Designing airspace for urban air mobility: A review of concepts and approaches
Progress in Aerospace Sciences
A B S T R A C T The article brings together the academic and industry literature on the design and management of urban airspace. We analyze the proposed airspace concepts, identify their strengths and weaknesses, point to gaps in research, and provide recommendations for a more holistic approach to designing urban airspace. We first identify the structural factors that define the size, capacity, and geometry of urban airspace. These factors are grouped into four categories: safety-related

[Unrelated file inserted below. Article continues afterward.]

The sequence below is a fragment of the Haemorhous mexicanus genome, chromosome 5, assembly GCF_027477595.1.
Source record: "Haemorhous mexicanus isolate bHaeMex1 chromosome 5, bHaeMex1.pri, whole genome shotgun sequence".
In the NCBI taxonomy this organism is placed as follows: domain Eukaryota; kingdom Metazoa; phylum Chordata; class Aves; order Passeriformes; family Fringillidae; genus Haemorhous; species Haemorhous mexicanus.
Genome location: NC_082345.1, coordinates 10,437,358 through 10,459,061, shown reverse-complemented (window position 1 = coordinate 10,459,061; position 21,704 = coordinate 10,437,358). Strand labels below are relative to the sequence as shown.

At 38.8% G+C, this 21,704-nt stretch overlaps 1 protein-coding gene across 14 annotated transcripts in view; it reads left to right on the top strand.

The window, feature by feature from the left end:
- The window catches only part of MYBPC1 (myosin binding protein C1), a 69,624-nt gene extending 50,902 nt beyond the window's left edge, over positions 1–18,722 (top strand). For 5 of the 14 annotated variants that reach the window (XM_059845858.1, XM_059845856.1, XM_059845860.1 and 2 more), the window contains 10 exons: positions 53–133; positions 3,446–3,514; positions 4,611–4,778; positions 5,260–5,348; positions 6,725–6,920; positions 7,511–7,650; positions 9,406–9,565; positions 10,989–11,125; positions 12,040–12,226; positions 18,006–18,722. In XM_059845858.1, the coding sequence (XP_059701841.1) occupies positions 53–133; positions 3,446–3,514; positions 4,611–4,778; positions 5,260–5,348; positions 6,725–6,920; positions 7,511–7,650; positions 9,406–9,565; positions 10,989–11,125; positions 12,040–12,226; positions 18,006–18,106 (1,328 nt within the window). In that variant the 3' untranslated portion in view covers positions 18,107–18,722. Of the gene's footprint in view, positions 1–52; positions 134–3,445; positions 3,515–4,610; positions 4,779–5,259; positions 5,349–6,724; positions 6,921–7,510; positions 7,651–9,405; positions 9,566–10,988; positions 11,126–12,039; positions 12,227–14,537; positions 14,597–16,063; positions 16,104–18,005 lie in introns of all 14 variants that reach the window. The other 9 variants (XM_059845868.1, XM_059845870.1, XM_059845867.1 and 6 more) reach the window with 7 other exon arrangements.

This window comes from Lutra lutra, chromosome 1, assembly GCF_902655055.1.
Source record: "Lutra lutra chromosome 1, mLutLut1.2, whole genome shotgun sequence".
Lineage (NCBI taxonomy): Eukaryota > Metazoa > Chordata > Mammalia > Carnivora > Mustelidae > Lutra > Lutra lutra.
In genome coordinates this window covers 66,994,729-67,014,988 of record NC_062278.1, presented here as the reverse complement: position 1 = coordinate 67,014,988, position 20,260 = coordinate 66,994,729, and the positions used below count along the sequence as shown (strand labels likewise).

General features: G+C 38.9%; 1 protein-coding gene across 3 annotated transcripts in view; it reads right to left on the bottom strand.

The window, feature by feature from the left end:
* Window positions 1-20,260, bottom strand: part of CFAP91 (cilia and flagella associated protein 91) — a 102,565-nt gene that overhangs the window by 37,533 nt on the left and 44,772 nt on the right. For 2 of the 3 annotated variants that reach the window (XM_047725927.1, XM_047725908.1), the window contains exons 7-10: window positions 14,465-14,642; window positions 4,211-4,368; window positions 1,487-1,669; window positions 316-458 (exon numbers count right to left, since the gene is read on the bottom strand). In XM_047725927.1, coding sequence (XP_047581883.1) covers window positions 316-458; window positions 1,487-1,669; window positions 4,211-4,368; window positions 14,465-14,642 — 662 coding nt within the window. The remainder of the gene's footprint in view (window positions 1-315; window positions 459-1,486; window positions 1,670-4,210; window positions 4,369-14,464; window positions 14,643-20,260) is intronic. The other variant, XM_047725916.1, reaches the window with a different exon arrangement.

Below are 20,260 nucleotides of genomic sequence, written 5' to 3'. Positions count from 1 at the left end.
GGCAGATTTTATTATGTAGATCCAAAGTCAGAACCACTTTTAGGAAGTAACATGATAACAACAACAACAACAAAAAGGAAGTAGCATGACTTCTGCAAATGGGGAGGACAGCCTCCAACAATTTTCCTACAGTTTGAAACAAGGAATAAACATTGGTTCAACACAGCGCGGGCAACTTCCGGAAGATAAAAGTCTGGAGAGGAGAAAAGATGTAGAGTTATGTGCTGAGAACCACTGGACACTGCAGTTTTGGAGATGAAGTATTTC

... s, social factors, system factors, and aircraft factors. Second, we review different urban airspace concepts proposed around the world. Third, we assess the airspace concepts based on the identified factors. Most of the reviewed airspace concepts are idealized as abstract networks, with an emphasis on maximizing safety and capacity, and with little regard for factors such as technological complexity, noise, or privacy. Additionally, we find that the airspace structure directly influences the level of safety, efficiency, and capacity of airspace. On the one hand, air vehicles in less structured airspace have more degrees of freedom. They can freely choose their position, altitude, heading, and speed, which increases airspace capacity and reduces flying costs. However, these concepts require high technological capabilities, such as dynamic geofences and advanced sense-and-avoid capabilities, to maintain the required safety levels. On the other hand, airspace concepts with fewer degrees of freedom can accommodate less capable aircraft but require strict operation rules and reduced capacity to ensure safety. Finally, the proposed urban air mobility concepts require extensive ground infrastructures, such as take-off and landing pads and communication, navigation, and surveillance infrastructure. There is a need for a new branch of research that analyzes urban air mobility from the perspective of urban planning, including issues around zoning, air rights, public transportation, real estate development, public acceptance, and access inequalities. 2 pose a substantial risk to the everyday operation of the National Airspace System (NAS). However, proposed urban, suburban, and exurban air traffic is expected to create operational and safety challenges that might significantly impact the NAS. Proposed operations will most likely be conducted by electric manned and unmanned air vehicles with vertical take-off and landing. Unlike a traditional helicopter, new air vehicles use multiple motors and propellers, electric engines, and lighter materials, which make them cheaper , quieter , and more efficient  . The operations are expected to cover both urban [14, 15] and rural  regions. The operators will compete for the same limited space, which will push the industry to adopt smaller separation standards  . For this reason, several agencies are developing frameworks for managing urban airspace and ensuring safety. This article aims to analyze the leading proposals for managing urban airspace, find their commonalities, and point to the best practices in airspace design. We seek to identify and analyze structural factors that define the physical structure of urban airspace. By "physical structure of urban airspace," we consider the position and size of airspace elements such as flying trajectories, tubes, corridors, and layers, as well as their associated rules of operations.